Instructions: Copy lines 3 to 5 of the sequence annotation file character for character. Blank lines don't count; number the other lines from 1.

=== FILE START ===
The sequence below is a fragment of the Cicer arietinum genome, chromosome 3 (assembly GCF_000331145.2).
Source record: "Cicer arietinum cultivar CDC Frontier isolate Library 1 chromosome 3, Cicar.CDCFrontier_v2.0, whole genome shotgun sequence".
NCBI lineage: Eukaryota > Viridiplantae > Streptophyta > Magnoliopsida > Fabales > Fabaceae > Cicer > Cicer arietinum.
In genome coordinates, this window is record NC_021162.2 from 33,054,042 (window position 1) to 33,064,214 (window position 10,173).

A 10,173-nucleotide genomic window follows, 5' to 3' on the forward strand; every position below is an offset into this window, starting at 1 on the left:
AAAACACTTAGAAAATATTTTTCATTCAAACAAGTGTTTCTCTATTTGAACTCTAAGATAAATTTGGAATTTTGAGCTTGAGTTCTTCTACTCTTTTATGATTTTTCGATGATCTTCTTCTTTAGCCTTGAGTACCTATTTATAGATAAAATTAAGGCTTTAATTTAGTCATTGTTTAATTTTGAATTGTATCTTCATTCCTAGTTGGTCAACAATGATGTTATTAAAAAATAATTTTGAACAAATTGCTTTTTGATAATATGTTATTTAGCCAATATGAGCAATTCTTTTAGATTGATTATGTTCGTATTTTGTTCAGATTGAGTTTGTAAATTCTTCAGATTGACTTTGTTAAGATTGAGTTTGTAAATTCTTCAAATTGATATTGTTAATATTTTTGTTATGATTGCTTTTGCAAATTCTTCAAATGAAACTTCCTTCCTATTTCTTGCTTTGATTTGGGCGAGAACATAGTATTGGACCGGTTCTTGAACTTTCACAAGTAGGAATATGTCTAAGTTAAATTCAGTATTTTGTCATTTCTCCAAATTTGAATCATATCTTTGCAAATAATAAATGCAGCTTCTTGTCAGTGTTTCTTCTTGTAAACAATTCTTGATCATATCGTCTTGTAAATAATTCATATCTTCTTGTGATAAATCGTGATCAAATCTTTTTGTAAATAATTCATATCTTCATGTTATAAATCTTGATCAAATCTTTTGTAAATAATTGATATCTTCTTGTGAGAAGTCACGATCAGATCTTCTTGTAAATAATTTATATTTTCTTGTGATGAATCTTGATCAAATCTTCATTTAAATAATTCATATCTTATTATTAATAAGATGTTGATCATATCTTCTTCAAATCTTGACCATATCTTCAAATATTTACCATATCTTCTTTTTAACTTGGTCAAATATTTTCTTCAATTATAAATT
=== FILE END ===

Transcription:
NCBI lineage: Eukaryota > Viridiplantae > Streptophyta > Magnoliopsida > Fabales > Fabaceae > Cicer > Cicer arietinum.
In genome coordinates, this window is record NC_021162.2 from 33,054,042 (window position 1) to 33,064,214 (window position 10,173).

A 10,173-nucleotide genomic window follows, 5' to 3' on the forward strand; every position below is an offset into this window, starting at 1 on the left: